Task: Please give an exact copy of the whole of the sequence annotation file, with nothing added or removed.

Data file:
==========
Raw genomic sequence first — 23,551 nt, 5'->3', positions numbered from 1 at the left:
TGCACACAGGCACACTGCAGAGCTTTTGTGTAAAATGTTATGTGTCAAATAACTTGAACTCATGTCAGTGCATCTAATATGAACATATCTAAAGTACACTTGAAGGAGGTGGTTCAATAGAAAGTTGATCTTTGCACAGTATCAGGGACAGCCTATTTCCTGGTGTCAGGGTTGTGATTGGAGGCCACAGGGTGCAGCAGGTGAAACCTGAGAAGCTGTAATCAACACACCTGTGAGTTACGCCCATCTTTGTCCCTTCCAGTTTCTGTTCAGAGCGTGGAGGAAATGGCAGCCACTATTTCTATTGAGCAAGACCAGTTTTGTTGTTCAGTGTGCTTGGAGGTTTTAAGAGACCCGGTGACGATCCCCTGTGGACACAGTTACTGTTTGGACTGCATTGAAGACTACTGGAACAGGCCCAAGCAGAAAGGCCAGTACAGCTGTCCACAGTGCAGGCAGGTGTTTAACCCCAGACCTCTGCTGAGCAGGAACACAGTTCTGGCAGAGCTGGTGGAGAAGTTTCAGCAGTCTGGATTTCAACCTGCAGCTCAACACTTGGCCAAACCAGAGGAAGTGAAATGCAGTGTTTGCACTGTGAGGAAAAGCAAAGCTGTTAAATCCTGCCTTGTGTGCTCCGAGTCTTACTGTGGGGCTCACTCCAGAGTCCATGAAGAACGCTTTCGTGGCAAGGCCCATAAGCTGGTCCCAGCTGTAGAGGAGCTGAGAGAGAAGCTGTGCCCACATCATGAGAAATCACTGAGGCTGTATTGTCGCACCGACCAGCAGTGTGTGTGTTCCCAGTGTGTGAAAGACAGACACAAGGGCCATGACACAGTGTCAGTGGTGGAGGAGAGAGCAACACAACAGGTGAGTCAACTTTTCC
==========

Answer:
Raw genomic sequence first — 23,551 nt, 5'->3', positions numbered from 1 at the left:
TGCACACAGGCACACTGCAGAGCTTTTGTGTAAAATGTTATGTGTCAAATAACTTGAACTCATGTCAGTGCATCTAATATGAACATATCTAAAGTACACTTGAAGGAGGTGGTTCAATAGAAAGTTGATCTTTGCACAGTATCAGGGACAGCCTATTTCCTGGTGTCAGGGTTGTGATTGGAGGCCACAGGGTGCAGCAGGTGAAACCTGAGAAGCTGTAATCAACACACCTGTGAGTTACGCCCATCTTTGTCCCTTCCAGTTTCTGTTCAGAGCGTGGAGGAAATGGCAGCCACTATTTCTATTGAGCAAGACCAGTTTTGTTGTTCAGTGTGCTTGGAGGTTTTAAGAGACCCGGTGACGATCCCCTGTGGACACAGTTACTGTTTGGACTGCATTGAAGACTACTGGAACAGGCCCAAGCAGAAAGGCCAGTACAGCTGTCCACAGTGCAGGCAGGTGTTTAACCCCAGACCTCTGCTGAGCAGGAACACAGTTCTGGCAGAGCTGGTGGAGAAGTTTCAGCAGTCTGGATTTCAACCTGCAGCTCAACACTTGGCCAAACCAGAGGAAGTGAAATGCAGTGTTTGCACTGTGAGGAAAAGCAAAGCTGTTAAATCCTGCCTTGTGTGCTCCGAGTCTTACTGTGGGGCTCACTCCAGAGTCCATGAAGAACGCTTTCGTGGCAAGGCCCATAAGCTGGTCCCAGCTGTAGAGGAGCTGAGAGAGAAGCTGTGCCCACATCATGAGAAATCACTGAGGCTGTATTGTCGCACCGACCAGCAGTGTGTGTGTTCCCAGTGTGTGAAAGACAGACACAAGGGCCATGACACAGTGTCAGTGGTGGAGGAGAGAGCAACACAACAGGTGAGTCAACTTTTCC